Last year in the summer, I prepared part of this posting. I didn't finish it because I have been looking for a particular reference (see second to last paragraph).
As you can see, I had a wonderful trip in 2013.
|It was a mixture of holiday ...|
|... research ...|
|... and socialising.|
Part of the research was another visit to Ancient Olympia. I went to have another look at Phidias' Workshop. I took liberties with its design in The Boy with Two Heads and I wanted to see whether I had really changed it so much. This is how it appears in my story:
The main road was busy with traffic for the market and the precinct. Panainos and Themis paused on the forecourt, looking at the front of the Workshop. It was a huge, rectangular stone building with a high-walled yard behind.
‘He really did it,’ said Panainos quietly.
‘Did what?’ asked Themis, surprised at the plainness of what seemed to him to be just another warehouse.‘He said to me he’d build the workshop the same size as the inner room of the temple, so that he could get the statue in the right proportion.’
‘Why wouldn’t he?’ replied Themis. ‘It’s a very good idea.’
‘Because it must have cost the Elians a lot more than they bargained for,’ laughed Panainos. ‘Phidias never lets mere price stop him when he plans a monument.’
No one seemed to be around, but the small, heavy door opened as they approached it. A guard in full armour with sword and spear stepped out and confronted them. With him was a scribe, tablet and stylus at the ready.
‘Name and business?’ growled the guard.
‘Panainos, son of Harmides, brother of Phidias,’ intoned Panainos, ‘and Themistokles, son of Kallistos, my apprentice.’
The scribe wrote this down. The guard bowed his head slightly and stood back. ...
[Inside] They turned through an open doorway.
‘Wow!’ breathed Themis as they stepped into a huge, bright space where dust motes hung sparkling in the air and soft music played. It was as high as a temple, with pillars painted on the walls. Cupboards and storerooms lined the left side, workbenches the right. Light streamed in from windows half way up the walls, and from panels in the ceiling.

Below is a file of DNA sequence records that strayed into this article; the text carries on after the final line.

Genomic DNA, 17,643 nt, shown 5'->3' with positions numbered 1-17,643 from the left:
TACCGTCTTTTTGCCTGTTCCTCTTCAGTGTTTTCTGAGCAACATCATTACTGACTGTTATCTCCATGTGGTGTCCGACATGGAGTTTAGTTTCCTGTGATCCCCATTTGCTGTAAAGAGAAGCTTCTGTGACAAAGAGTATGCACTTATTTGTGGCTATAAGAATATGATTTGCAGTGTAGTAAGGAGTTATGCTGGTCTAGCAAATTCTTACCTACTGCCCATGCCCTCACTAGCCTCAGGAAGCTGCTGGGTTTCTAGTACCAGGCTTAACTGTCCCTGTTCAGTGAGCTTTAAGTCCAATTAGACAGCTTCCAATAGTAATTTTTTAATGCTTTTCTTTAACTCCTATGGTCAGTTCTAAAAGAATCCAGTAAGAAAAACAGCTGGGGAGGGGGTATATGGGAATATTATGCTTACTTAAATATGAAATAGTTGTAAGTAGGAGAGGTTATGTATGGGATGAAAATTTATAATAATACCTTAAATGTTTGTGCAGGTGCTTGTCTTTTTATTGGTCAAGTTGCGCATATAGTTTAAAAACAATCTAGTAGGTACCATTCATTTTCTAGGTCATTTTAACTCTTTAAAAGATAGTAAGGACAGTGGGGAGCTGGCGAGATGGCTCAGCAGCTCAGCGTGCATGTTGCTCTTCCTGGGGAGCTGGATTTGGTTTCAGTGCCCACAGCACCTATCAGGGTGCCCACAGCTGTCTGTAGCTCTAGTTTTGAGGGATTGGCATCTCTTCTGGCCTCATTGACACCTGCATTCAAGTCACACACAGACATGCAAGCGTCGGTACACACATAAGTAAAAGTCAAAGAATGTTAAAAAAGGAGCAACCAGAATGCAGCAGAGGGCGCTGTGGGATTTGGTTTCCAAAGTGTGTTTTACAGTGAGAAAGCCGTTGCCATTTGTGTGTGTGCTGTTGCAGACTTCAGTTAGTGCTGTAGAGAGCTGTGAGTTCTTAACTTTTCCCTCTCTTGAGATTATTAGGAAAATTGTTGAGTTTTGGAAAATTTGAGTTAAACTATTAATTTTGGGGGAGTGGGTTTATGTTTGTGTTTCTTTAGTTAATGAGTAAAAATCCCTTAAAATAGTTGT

Panainos swept over to a long bench where four young men were bent over their work. Themis saw trays of labelled pebbles, rows of minute tools and the sparkle of cut gems as Panainos asked for Phidias.
One gem-cutter gestured to the high back wall that was almost all door. They could see a sunny yard beyond. ‘Out there,’ he said ...
Two more armed guards stood on either side of the doorway. They saluted Panainos as he and Themis stepped out into sunlight. Acrid smells of vinegar and burning bone caught in Themis’ throat.
|Phidias' workshop now|
However, the building was turned into an early Christian basilica around AD440 and then destroyed in the earthquake of AD551, so perhaps my fictional view of it is not too impossible.
This is the west wall where I made the huge door into a yard behind ...
... and this is the south wall.
This is what it looks like inside now, with the early Byzantine church arrangements, now also ruined.
There is a story that, during the excavations, a cup was found with the ancient Greek for 'I belong to Phidias' scratched on its bottom. This appears in most of the guide books and articles about the Workshop. But I read somewhere that the man who found the cup confessed on his deathbed to scratching the inscription himself. However, from the descriptions in Pausanias and other sources and the archaeological finds of moulds and tools, it is quite clear that this building and its environs were where the statue was made and its golden, ivory, bejewelled and carved adornments prepared.
And perhaps the story of the man on his deathbed is as fictional as my story. The cup might have been a tourist souvenir, as these were also sold in antiquity, according to the website 'Ancient Olympics'. But if anyone reading this can vouch for the deathbed story, I would be very grateful, as I have searched for it again and again since I got back from that trip, and failed to find it.
On the subject of using real places in historical fiction, I have come to the conclusion that we writers should use our common sense about what might have been, without making any glaring errors. Places readers can visit give an extra dimension to a story, as long as there is no disappointment involved. What do you think?
All photographs © Julia M Newsome, except the aerial view of Phidias' workshop, which was taken from a postcard with no credit given.